You should participate if you’d like to part of the solution. This Ideas Lab provides an opportunity to offer your expertise, experience, and/or perspective to develop actionable ideas that can be implemented by UConn leadership. The Ideas Lab will also provide you with a chance to work closely with faculty members in various disciplines and the top three proposals will be recognized with a small monetary award.

How does the Ideas Lab work?

Visualized version of Ideas Lab Process

In brief,

  1. you sign up,
  2. you meet others with similar questions, concerns, and ideas,
  3. you develop very brief proposals in small groups,
  4. your group receives feedback from other Ideas Lab participants,
  5. you revise your ideas, and
  6. your group submits a final proposal to share with UConn leadership.

All of this is done online, mostly in asynchronous fashion.

 
 
 
 
 
 
 
 
 
 

Here are the 6 steps of the Ideas Lab:

  1. Generating questions (beginning May 27): When you sign up for the Ideas Lab (below), you will be asked to generate your top three questions, concerns, and/or ideas about how to design a safe return to campus in the fall. These responses will be grouped by the Ideas Lab organizers into key themes.
  2. Joining groups (week of June 1): Themes will be shared with all Ideas Lab participants. You will be asked to select the theme you are most interested in working on. Theme-based teams will be formed.
  3. Virtual meetings (weeks of June 1 and June 8): InCHIP will hold virtual meetings for each theme area. We anticipate subgroups forming within each theme. Groups will be guided by through an idea formation process that allows for an open sharing of perspectives to conceptualize potential solutions to the questions and problems at hand. Groups will asked to produce a short overview of their initial proposal by June 12..
  4. Opportunity for feedback and changing groups (week of June 15): Ideas Lab participants and other stakeholders (e.g., students, university leadership) will be invited to provide feedback on these initial proposals. Groups will be provided with a document that consolidates the feedback received. Participants will be invited to switch groups, invite new members, etc.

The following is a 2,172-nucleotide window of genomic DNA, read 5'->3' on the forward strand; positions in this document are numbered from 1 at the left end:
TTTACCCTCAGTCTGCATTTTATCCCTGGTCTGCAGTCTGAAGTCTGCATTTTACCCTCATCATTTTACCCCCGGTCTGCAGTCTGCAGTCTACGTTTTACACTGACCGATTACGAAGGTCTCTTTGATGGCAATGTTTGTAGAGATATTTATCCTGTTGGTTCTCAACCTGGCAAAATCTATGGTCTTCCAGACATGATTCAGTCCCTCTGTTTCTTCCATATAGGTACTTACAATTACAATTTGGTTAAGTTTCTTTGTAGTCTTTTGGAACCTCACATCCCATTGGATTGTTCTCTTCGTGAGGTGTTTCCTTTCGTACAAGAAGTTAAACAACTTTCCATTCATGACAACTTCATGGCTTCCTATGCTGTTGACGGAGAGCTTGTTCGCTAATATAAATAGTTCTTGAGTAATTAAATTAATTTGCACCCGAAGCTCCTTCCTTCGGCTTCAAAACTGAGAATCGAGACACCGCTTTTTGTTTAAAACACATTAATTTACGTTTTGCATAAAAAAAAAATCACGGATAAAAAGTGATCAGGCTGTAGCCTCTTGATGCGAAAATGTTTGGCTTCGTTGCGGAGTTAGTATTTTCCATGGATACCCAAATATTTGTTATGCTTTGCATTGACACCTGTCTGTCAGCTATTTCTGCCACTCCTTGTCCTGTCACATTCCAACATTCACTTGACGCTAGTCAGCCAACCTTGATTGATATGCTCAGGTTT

5. Revise and refine proposals (weeks of June 15 and June 22): After receiving feedback, groups will be encouraged to revise and refine their proposals.
  6. Final proposal (by June 30): Groups will be asked to share their final proposals by June 30. These proposals will be shared with other Ideas Lab participants and university leadership. The proposal should be brief, written in such a way that non-topical experts can comprehend, and offer recommendations that could be implement at UConn this summer and/or fall. Ideally, and dependent on group interest, a version of these deliverables would be presented to the public. Groups who write the top three proposals during the Ideas Lab will receive recognition and a small monetary award.

Have Questions?

If you have any questions or need additional information, please contact Amy Gorin, PhD (amy.gorin@uconn.edu) or Grace Morris, MA (grace.morris@uconn.edu).

Ideas Lab Sign-Up

Deadline to Sign Up: Tuesday June 2nd, 2020 by the End of Day

We have closed this opportunity- if you are interested in participating, please email grace.morris@uconn.edu to sign up.